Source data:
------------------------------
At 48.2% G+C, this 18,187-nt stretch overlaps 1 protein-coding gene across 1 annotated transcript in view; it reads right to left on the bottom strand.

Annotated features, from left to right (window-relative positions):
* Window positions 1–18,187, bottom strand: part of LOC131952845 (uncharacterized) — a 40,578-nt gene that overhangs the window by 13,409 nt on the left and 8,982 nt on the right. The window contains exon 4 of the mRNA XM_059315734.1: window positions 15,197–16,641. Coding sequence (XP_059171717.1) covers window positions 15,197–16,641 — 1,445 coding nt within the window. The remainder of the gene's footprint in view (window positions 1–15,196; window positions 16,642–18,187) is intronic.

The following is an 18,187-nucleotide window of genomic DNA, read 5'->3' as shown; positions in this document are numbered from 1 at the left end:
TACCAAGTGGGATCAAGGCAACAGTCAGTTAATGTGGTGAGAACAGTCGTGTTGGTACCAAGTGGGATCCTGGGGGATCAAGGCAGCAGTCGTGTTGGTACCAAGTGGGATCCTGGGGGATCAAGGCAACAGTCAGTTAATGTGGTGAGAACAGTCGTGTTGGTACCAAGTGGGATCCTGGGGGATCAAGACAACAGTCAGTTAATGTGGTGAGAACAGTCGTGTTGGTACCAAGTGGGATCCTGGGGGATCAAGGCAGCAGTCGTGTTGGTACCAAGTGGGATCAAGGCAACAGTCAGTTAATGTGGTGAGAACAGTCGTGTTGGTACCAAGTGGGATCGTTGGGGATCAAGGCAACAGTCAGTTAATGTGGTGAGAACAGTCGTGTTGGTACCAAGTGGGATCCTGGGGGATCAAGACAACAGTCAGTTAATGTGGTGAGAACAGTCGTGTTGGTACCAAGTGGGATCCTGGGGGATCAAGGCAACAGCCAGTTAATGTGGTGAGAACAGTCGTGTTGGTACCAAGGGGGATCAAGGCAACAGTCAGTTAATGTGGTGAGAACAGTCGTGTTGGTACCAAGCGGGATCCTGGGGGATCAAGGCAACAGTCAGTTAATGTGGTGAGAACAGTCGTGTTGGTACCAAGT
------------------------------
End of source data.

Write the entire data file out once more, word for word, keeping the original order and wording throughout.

At 48.2% G+C, this 18,187-nt stretch overlaps 1 protein-coding gene across 1 annotated transcript in view; it reads right to left on the bottom strand.

Annotated features, from left to right (window-relative positions):
* Window positions 1–18,187, bottom strand: part of LOC131952845 (uncharacterized) — a 40,578-nt gene that overhangs the window by 13,409 nt on the left and 8,982 nt on the right. The window contains exon 4 of the mRNA XM_059315734.1: window positions 15,197–16,641. Coding sequence (XP_059171717.1) covers window positions 15,197–16,641 — 1,445 coding nt within the window. The remainder of the gene's footprint in view (window positions 1–15,196; window positions 16,642–18,187) is intronic.

The following is an 18,187-nucleotide window of genomic DNA, read 5'->3' as shown; positions in this document are numbered from 1 at the left end:
TACCAAGTGGGATCAAGGCAACAGTCAGTTAATGTGGTGAGAACAGTCGTGTTGGTACCAAGTGGGATCCTGGGGGATCAAGGCAGCAGTCGTGTTGGTACCAAGTGGGATCCTGGGGGATCAAGGCAACAGTCAGTTAATGTGGTGAGAACAGTCGTGTTGGTACCAAGTGGGATCCTGGGGGATCAAGACAACAGTCAGTTAATGTGGTGAGAACAGTCGTGTTGGTACCAAGTGGGATCCTGGGGGATCAAGGCAGCAGTCGTGTTGGTACCAAGTGGGATCAAGGCAACAGTCAGTTAATGTGGTGAGAACAGTCGTGTTGGTACCAAGTGGGATCGTTGGGGATCAAGGCAACAGTCAGTTAATGTGGTGAGAACAGTCGTGTTGGTACCAAGTGGGATCCTGGGGGATCAAGACAACAGTCAGTTAATGTGGTGAGAACAGTCGTGTTGGTACCAAGTGGGATCCTGGGGGATCAAGGCAACAGCCAGTTAATGTGGTGAGAACAGTCGTGTTGGTACCAAGGGGGATCAAGGCAACAGTCAGTTAATGTGGTGAGAACAGTCGTGTTGGTACCAAGCGGGATCCTGGGGGATCAAGGCAACAGTCAGTTAATGTGGTGAGAACAGTCGTGTTGGTACCAAGT